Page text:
If pornography not only suffices as a visual medium to unleash our suppressed sexual desires, it is perhaps because pornography is as well a contemporary incarnation of Kama Sutra, where it infinitely extends the pages of the age-old "science" of love and fills up the empty pages of positions and foreplays that might have been neglected or undiscovered centuries ago. Many romantically deluded teens look to pornography not just for masturbation, but also for sexual guidance, for it makes up for the lack of dynamics and drama in the uncreative moves that are only allowed to perform in their beds. How easy we might enrich our sexual lives by streaming a few pornographic films online.

Perhaps this is it. For many teens, physical intimacy might be the very reason why they embark on a romantic journey in the first place. How complicated and time-consuming when we realise that there is much money and sense of humour involved just to woo someone into bed; how life would be much easier if we could monitor the dating process on a screen where we can push the fast forward button and skip the foreplay whenever we please and push the play button at the precise sequence to render our latent desires visible. Yet if there is something interrupting this Eden, it is because pornography has risked harbouring an illusion so strong that we might be fooled into thinking that we are actually in love, because we are already having sex. The act of sexual intercourse forcefully and immediately suggests psychological intimacy that binds us with another person.

Hence, if we follow strictly the teenage logic, we only need sex instead of appeasing our romantic yearnings. Love is something that needs to be chipped off its edges, polished, and distilled to reveal its essence. It is only a by-product of sex. It clouds us with a romantic illusion that lure us into believing that there is someone we should actually caress for and die for. There comes the time when sex should become a sport, merely for pleasure and health, just like one is working out in a gym to assure one has a robust buildup and a better immune system.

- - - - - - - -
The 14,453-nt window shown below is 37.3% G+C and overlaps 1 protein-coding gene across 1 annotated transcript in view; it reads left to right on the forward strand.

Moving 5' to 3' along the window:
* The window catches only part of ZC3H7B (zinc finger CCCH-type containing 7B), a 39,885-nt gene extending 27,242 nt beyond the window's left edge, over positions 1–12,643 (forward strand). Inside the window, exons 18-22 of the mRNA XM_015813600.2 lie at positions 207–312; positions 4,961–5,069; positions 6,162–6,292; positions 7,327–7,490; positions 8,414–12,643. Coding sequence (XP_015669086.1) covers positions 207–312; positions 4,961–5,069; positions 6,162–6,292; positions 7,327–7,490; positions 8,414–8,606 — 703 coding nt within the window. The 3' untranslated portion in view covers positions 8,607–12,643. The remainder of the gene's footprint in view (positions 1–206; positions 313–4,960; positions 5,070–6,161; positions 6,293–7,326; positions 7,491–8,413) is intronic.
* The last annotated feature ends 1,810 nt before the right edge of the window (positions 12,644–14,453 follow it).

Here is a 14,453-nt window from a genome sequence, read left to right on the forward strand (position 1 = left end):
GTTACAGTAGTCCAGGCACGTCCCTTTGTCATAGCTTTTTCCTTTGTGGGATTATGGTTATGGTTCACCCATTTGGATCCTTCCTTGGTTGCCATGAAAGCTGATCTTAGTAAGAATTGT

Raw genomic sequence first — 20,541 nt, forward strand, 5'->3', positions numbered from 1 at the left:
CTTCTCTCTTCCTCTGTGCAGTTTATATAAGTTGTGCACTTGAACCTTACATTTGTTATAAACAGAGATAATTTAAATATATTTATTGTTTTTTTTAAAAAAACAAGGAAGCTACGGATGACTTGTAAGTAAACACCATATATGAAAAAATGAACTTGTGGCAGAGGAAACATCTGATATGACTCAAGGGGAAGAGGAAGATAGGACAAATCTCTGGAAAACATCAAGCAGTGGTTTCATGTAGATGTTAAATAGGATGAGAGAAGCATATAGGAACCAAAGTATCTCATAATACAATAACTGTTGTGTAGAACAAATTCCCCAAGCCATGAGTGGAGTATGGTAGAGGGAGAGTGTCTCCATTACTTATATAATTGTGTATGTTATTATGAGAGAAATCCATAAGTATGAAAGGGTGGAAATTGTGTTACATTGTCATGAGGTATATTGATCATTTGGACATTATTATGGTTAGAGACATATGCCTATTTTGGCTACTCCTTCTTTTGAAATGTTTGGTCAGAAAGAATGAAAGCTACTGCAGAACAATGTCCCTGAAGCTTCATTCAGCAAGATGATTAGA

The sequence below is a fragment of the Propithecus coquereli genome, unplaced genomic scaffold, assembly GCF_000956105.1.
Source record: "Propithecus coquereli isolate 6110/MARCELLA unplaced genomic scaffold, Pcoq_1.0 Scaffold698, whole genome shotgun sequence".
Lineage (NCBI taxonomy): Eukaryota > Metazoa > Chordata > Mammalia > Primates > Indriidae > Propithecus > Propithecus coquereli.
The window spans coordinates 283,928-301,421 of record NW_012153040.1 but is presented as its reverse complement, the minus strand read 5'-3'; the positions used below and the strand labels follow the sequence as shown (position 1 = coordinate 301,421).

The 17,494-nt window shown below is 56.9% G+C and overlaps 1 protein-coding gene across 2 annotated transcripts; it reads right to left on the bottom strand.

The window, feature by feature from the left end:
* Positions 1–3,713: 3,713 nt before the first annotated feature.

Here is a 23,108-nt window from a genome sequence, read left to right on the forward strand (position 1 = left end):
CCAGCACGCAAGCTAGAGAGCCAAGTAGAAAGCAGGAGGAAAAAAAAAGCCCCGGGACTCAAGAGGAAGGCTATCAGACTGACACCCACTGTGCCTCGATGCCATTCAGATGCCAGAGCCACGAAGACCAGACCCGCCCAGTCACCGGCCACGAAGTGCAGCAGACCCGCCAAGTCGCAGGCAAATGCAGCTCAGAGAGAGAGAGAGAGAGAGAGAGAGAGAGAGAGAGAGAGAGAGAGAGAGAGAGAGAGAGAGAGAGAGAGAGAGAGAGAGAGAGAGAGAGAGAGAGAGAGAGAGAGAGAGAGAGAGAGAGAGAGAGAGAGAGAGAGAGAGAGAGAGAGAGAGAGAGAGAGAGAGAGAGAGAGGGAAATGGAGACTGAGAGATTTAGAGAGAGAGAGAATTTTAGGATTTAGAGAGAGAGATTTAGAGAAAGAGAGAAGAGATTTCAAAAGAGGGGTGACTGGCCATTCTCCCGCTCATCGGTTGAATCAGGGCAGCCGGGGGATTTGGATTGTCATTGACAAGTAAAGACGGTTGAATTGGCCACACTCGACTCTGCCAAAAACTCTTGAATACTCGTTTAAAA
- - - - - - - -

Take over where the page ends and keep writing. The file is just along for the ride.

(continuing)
However, sex is not merely done merely for the sake of pleasure. If there is something neglected during the act of intercourse, it is because we are still at heart obsessed with the age-old distinction of the body and mind which we unfairly consign love to the mind and sex to the body. Behind the act of intercourse lies a psychological aspect longing to be satisfied. While love doesn't necessarily go with sex, sex, however, always goes with love, for love grants us permanent access to certain emotional textures which may seem forbidden during intercourse. With love, we have sex not for pleasure, but for intimacy. Our partners are not merely at our service, but to be loved.

Sex is founded on our longing for intimacy. Love, unlike sex, is not merely a desire, instead of being a means to possession, it allows us to escape from loneliness to which our greatest unhappiness is anchored. Hence physical intimacy suggests a material articulation of what is affectionate. However, if sex is stripped of its association with the desire of bonding, while it may offer physiological delight, it hardly deepens our sense of intimacy, for psychological intimacy requires communication and understanding whilst physical intimacy is rooted in the art of seduction which is founded on the display of our finest qualities. Therefore, psychological intimacy aspires to the witness of one blowing his nose aggressively without a handkerchief whilst its physical counterpart stems from a rather superficial appreciation of the perfect contour of female body and her skin texture. Only through the language of love, sex can harbour a psychological fulfilment to the instinct.

Thought might be antithetical to pornography, for sexually arousing mediums are meant to be intuitive, spontaneous and unreflective. To meditate on the role of pornography is to mitigate the depth of our sexual satisfaction may aspire to. But this is precisely where the danger of pornography lies. It pays too much attention to positions and styles and is entirely lacking the psychological flavour of sex. Greek philosophers had contemplated much on the topic which Plato, in "The Symposium" remarked that desires should be directed to the right end at the right place, at the right time, and at a right degree. Rather than liberating our sexual desire to its maximum potential, we should instead cultivate it. Not only we need to keep an open-mind on sex itself, but also we need to learn the art of watching pornography to ensure we are actually having sex properly. Because pornography is risky.